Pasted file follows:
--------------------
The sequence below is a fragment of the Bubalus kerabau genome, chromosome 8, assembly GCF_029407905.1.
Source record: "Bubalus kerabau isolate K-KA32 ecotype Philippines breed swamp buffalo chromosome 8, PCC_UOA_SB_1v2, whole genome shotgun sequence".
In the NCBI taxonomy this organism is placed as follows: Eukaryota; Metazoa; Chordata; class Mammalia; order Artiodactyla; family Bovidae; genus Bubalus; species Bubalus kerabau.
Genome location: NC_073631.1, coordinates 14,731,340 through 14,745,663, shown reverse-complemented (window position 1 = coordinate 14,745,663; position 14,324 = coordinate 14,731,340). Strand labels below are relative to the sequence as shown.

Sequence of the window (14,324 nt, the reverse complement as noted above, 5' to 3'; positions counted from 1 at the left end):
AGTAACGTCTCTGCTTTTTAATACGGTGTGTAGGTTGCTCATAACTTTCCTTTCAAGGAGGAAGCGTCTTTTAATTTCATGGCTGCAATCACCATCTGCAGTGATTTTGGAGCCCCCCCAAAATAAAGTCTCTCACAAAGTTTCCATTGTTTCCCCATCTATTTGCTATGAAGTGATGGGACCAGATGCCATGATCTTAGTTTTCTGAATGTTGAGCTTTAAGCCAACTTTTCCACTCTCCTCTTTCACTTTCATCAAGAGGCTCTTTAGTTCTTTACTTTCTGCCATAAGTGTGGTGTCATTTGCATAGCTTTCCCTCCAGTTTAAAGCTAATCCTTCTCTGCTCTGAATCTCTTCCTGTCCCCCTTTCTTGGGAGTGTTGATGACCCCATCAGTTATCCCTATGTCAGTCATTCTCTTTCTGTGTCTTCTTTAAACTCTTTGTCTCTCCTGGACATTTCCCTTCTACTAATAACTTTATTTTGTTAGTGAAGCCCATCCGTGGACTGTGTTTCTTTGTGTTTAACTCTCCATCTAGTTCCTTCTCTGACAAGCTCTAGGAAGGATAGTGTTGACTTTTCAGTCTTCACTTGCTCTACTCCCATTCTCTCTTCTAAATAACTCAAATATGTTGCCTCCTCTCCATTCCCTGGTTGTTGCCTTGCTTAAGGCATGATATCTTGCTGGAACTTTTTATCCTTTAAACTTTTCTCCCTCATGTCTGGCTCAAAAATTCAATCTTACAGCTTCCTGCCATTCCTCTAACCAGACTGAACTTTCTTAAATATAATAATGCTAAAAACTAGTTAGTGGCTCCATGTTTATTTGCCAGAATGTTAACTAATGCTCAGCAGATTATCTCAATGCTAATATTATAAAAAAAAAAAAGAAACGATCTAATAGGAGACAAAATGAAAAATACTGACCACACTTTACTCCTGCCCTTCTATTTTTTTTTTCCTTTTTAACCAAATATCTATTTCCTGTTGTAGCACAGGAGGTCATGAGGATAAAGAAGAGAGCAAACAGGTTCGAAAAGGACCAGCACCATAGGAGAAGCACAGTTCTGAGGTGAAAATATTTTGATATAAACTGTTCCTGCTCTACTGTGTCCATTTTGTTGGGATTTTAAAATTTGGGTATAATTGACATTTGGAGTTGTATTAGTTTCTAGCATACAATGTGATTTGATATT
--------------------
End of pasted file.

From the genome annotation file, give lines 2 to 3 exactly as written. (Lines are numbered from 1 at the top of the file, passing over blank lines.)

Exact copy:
Source record: "Bubalus kerabau isolate K-KA32 ecotype Philippines breed swamp buffalo chromosome 8, PCC_UOA_SB_1v2, whole genome shotgun sequence".
In the NCBI taxonomy this organism is placed as follows: Eukaryota; Metazoa; Chordata; class Mammalia; order Artiodactyla; family Bovidae; genus Bubalus; species Bubalus kerabau.